The Carver Lab follows a two tier testing system. Here’s how the test breaks down:
|Tier 1||14-16 weeks||$957|
|Tier 2||6-8 months||$2800|
Unused fees are returned when the test is complete. A report is sent at the end of each tier. You can choose to test for as many or as few tiers as you want or can afford. You can also ask to just test for one or two specific genes, depending on your personal situation.
If you already know the gene mutation your family carries, you can order a carrier screening from Carver Labs for $121. For example, if your child has LCA and their gene is identified, you could test their unaffected sibling to determine if they are a carrier of LCA.
How do we get the results of the test?
If your test was ordered by your doctor, Carver Lab should send the report to the doctor’s office. If you ordered the test yourself, the lab should send the results directly to you. If you are very impatient, as we all usually are, you can check the status of your test online. You will need an identifier number that should be assigned to you when you order the test. If you haven’t been assigned a number, you can email the lab and they will give you one.
What does a negative result mean?
This is probably one of the biggest questions you have. If your situation is anything like ours, your doctor may have discouraged you from testing for LCA because they said the test wasn’t accurate enough. This isn’t entirely true. The test is accurate, they just don’t have all the pieces of the puzzle together quite yet. All the more reason to send in your child’s blood sample and help the researchers with their quest!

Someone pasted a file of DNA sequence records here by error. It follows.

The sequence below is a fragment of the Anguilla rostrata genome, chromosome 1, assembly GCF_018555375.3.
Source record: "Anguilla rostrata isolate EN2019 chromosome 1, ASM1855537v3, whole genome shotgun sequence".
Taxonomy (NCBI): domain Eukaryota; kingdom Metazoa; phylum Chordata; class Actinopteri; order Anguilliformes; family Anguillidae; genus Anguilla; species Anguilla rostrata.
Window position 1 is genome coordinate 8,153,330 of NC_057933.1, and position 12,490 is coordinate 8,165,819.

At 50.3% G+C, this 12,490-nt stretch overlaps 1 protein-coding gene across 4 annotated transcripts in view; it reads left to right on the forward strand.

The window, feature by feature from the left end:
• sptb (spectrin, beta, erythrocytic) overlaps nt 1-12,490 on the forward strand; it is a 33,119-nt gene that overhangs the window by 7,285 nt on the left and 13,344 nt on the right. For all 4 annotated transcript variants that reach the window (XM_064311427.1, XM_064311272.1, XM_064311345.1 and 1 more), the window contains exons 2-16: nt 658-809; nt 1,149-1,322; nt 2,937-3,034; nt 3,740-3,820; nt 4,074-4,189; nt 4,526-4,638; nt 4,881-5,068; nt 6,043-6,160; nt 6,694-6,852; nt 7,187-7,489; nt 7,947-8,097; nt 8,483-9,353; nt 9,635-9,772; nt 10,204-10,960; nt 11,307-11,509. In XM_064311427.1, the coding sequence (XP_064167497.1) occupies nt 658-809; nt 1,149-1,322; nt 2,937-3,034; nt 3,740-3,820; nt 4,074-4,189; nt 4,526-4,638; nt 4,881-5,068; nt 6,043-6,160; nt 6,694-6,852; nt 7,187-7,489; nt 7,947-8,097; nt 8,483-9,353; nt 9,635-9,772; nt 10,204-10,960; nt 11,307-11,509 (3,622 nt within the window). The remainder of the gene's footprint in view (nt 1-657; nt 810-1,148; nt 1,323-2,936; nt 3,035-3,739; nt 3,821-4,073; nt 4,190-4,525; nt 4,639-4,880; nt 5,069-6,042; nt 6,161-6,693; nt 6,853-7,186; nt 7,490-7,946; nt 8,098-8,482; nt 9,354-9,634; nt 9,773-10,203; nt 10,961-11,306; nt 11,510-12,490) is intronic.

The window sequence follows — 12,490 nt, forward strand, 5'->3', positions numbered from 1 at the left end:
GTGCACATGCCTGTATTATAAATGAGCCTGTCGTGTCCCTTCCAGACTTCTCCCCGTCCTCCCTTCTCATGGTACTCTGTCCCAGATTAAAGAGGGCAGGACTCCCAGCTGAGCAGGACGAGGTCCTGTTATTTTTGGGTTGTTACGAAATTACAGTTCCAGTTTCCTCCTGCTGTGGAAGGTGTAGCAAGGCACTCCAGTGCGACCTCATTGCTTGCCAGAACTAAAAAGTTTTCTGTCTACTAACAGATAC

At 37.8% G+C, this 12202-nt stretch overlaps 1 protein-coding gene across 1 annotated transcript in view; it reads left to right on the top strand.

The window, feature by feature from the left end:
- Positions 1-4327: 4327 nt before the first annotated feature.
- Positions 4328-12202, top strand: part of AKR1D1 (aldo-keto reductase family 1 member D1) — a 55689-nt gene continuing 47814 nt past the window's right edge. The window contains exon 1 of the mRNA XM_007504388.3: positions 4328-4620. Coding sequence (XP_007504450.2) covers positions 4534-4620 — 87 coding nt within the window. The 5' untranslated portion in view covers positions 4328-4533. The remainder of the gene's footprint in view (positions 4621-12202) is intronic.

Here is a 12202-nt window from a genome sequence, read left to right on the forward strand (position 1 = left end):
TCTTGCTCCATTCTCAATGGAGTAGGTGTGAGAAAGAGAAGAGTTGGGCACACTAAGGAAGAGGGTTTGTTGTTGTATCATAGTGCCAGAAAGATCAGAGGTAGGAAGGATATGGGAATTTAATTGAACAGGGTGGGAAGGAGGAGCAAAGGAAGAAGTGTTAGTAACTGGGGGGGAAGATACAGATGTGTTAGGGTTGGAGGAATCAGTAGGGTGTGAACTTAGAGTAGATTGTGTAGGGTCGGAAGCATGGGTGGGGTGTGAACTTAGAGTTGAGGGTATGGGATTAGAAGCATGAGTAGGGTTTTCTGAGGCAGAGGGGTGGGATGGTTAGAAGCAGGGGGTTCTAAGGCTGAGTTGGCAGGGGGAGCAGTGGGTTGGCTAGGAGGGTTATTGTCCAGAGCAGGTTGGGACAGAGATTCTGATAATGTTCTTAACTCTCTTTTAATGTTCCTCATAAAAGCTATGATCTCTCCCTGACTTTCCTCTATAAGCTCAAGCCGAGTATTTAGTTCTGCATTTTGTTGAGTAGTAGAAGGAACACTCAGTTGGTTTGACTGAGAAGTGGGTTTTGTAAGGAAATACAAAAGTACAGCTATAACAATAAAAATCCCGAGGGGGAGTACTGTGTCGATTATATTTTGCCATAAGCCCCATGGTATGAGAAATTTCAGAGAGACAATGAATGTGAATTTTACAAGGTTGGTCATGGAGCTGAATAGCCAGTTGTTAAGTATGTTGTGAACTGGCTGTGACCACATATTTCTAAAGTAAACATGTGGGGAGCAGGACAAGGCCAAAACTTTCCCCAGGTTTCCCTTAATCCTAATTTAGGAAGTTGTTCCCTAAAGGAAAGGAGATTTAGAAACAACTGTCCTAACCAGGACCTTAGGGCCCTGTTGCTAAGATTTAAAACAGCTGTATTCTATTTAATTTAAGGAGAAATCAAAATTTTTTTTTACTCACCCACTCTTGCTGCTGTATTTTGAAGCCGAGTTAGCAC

Carver Lab currently tests 15 different genes that are known to house mutations that can cause LCA (AIPL1, CEP290, CRB1, CRX, GUCY2D, IQCB1, LCA5, LRAT, NMNAT1, RD3, RDH12, RPE65, RPGRIP1, SPATA7, TULP1). These genes, though, only account for about 70% to 80% of patients with LCA. This means there are still more genes to discover! If your child’s genetic mutation is not identified, then their blood sample may hold the key to unlocking one of those not-yet-found genetic mutations the researchers are looking for. On the other hand, chances are pretty good that your child’s mutation will be identified since only 20% to 30% are still undiscovered.
So, a negative test result does not mean that your child does not have LCA. It may mean that your child is in that 20% to 30% category and further testing is still required
Can parents be tested?
Yes, parents can and should be tested along with their child. Once a gene mutation has been identified in the child, the researchers then go and look for the mutation in the carriers, i.e. the parents. This helps them understand how the mutation was inherited. In order to save time, parent blood samples should be sent at the same time as the child’s.
If, on the other hand, you are looking to test only the parents and not the child (so the child can avoid the painful blood draw), the answer is no. The research team needs to test the child first. The only explanation I’ve received for this is that it’s much easier to find the mutation in the patient who actually has LCA than it is to find the mutation in the carrier. The carrier’s mutations can be identified once the location has been found in the patient.